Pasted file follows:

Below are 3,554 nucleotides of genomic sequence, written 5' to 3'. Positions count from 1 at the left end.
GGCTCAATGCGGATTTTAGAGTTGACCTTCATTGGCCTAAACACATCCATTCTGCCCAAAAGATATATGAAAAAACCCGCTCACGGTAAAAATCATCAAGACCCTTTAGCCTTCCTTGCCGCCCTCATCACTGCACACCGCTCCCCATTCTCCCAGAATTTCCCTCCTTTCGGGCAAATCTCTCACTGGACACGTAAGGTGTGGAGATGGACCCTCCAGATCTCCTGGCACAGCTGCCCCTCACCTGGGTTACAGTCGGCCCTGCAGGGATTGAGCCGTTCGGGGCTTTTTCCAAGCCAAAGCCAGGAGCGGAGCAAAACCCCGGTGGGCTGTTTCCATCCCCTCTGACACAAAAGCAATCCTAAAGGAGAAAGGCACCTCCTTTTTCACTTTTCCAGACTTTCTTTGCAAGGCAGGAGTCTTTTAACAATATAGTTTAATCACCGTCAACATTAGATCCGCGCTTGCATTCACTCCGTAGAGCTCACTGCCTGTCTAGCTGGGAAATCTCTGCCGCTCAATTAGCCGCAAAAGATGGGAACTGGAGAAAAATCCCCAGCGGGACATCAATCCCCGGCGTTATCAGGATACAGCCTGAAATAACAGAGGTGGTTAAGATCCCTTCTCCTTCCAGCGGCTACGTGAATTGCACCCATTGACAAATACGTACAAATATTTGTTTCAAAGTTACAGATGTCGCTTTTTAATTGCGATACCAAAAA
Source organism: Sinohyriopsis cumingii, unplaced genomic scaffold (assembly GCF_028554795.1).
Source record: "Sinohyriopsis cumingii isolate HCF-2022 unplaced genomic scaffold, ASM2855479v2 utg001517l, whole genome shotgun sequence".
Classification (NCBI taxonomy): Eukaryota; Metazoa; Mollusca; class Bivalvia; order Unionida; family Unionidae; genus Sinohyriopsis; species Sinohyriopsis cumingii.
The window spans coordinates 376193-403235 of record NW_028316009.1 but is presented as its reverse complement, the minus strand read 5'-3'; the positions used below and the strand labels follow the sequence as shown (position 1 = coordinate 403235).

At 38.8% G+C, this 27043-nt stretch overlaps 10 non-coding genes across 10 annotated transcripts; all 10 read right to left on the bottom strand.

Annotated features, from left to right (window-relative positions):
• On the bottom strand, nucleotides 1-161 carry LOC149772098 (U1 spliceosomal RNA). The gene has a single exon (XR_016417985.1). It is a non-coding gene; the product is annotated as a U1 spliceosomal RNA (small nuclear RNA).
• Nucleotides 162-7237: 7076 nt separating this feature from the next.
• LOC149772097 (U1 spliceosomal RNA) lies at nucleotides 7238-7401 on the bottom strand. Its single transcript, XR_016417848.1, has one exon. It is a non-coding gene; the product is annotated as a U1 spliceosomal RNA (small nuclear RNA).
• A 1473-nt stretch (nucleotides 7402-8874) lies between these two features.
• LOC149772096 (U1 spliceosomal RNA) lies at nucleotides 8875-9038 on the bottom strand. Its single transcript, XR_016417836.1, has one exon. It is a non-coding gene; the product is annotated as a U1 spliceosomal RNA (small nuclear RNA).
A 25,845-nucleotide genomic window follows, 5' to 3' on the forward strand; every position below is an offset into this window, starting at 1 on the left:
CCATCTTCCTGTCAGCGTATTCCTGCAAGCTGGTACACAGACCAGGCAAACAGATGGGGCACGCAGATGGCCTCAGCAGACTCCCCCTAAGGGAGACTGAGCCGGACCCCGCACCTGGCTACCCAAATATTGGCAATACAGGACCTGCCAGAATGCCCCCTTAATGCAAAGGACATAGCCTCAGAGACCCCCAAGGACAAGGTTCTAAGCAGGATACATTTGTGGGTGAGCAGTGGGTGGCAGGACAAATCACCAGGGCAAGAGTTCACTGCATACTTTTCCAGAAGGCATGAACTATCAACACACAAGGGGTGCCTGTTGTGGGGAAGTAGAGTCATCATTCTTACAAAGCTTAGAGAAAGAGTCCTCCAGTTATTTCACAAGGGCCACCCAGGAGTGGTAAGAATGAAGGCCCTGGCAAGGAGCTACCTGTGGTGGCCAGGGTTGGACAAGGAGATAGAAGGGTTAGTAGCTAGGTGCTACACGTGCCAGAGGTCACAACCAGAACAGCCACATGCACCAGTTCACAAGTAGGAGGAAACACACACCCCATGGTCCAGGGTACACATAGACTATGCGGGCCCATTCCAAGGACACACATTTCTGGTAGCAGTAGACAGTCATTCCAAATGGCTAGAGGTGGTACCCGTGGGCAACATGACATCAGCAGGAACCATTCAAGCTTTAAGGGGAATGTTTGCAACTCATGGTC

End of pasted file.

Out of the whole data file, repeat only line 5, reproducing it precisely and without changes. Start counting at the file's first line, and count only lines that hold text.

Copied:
Classification (NCBI taxonomy): Eukaryota; Metazoa; Mollusca; class Bivalvia; order Unionida; family Unionidae; genus Sinohyriopsis; species Sinohyriopsis cumingii.